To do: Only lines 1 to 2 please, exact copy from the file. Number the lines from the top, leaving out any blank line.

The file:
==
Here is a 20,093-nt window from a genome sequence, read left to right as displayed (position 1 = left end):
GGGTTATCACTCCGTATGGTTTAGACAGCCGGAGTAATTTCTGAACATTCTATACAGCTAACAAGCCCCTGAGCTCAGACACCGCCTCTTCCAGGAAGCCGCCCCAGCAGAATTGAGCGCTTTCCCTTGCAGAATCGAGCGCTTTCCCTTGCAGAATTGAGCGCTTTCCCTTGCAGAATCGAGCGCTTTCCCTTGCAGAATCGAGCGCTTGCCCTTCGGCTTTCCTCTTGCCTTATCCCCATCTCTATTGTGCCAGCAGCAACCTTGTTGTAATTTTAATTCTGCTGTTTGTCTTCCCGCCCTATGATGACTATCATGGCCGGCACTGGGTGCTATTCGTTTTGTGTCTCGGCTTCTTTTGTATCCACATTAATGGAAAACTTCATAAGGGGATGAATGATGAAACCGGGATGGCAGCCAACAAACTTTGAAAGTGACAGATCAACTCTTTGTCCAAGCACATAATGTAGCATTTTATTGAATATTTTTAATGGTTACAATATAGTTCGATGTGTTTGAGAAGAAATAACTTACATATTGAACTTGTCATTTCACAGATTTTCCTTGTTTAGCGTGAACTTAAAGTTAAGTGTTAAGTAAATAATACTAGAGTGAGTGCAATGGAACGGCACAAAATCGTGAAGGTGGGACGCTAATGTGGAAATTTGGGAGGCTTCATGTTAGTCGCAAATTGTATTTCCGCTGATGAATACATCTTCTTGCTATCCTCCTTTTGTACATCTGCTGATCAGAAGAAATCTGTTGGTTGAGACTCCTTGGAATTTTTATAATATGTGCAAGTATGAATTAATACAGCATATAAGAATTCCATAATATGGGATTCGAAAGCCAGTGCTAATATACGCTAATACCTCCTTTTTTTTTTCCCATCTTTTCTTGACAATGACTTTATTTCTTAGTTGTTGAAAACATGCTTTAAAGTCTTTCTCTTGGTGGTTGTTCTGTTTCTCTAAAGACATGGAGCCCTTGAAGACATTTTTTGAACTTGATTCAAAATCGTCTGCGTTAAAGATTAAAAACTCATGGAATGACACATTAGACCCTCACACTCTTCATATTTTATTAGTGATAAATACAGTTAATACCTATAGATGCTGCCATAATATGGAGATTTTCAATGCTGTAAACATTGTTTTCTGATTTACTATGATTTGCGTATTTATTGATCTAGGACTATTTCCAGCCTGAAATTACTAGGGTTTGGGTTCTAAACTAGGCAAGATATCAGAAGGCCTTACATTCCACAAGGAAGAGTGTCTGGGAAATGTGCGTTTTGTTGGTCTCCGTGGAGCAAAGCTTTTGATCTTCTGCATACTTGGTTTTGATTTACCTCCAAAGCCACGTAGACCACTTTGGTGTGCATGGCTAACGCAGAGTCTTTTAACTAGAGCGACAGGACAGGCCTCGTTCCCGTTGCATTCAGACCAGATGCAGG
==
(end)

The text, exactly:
Here is a 20,093-nt window from a genome sequence, read left to right as displayed (position 1 = left end):
GGGTTATCACTCCGTATGGTTTAGACAGCCGGAGTAATTTCTGAACATTCTATACAGCTAACAAGCCCCTGAGCTCAGACACCGCCTCTTCCAGGAAGCCGCCCCAGCAGAATTGAGCGCTTTCCCTTGCAGAATCGAGCGCTTTCCCTTGCAGAATTGAGCGCTTTCCCTTGCAGAATCGAGCGCTTTCCCTTGCAGAATCGAGCGCTTGCCCTTCGGCTTTCCTCTTGCCTTATCCCCATCTCTATTGTGCCAGCAGCAACCTTGTTGTAATTTTAATTCTGCTGTTTGTCTTCCCGCCCTATGATGACTATCATGGCCGGCACTGGGTGCTATTCGTTTTGTGTCTCGGCTTCTTTTGTATCCACATTAATGGAAAACTTCATAAGGGGATGAATGATGAAACCGGGATGGCAGCCAACAAACTTTGAAAGTGACAGATCAACTCTTTGTCCAAGCACATAATGTAGCATTTTATTGAATATTTTTAATGGTTACAATATAGTTCGATGTGTTTGAGAAGAAATAACTTACATATTGAACTTGTCATTTCACAGATTTTCCTTGTTTAGCGTGAACTTAAAGTTAAGTGTTAAGTAAATAATACTAGAGTGAGTGCAATGGAACGGCACAAAATCGTGAAGGTGGGACGCTAATGTGGAAATTTGGGAGGCTTCATGTTAGTCGCAAATTGTATTTCCGCTGATGAATACATCTTCTTGCTATCCTCCTTTTGTACATCTGCTGATCAGAAGAAATCTGTTGGTTGAGACTCCTTGGAATTTTTATAATATGTGCAAGTATGAATTAATACAGCATATAAGAATTCCATAATATGGGATTCGAAAGCCAGTGCTAATATACGCTAATACCTCCTTTTTTTTTTCCCATCTTTTCTTGACAATGACTTTATTTCTTAGTTGTTGAAAACATGCTTTAAAGTCTTTCTCTTGGTGGTTGTTCTGTTTCTCTAAAGACATGGAGCCCTTGAAGACATTTTTTGAACTTGATTCAAAATCGTCTGCGTTAAAGATTAAAAACTCATGGAATGACACATTAGACCCTCACACTCTTCATATTTTATTAGTGATAAATACAGTTAATACCTATAGATGCTGCCATAATATGGAGATTTTCAATGCTGTAAACATTGTTTTCTGATTTACTATGATTTGCGTATTTATTGATCTAGGACTATTTCCAGCCTGAAATTACTAGGGTTTGGGTTCTAAACTAGGCAAGATATCAGAAGGCCTTACATTCCACAAGGAAGAGTGTCTGGGAAATGTGCGTTTTGTTGGTCTCCGTGGAGCAAAGCTTTTGATCTTCTGCATACTTGGTTTTGATTTACCTCCAAAGCCACGTAGACCACTTTGGTGTGCATGGCTAACGCAGAGTCTTTTAACTAGAGCGACAGGACAGGCCTCGTTCCCGTTGCATTCAGACCAGATGCAGG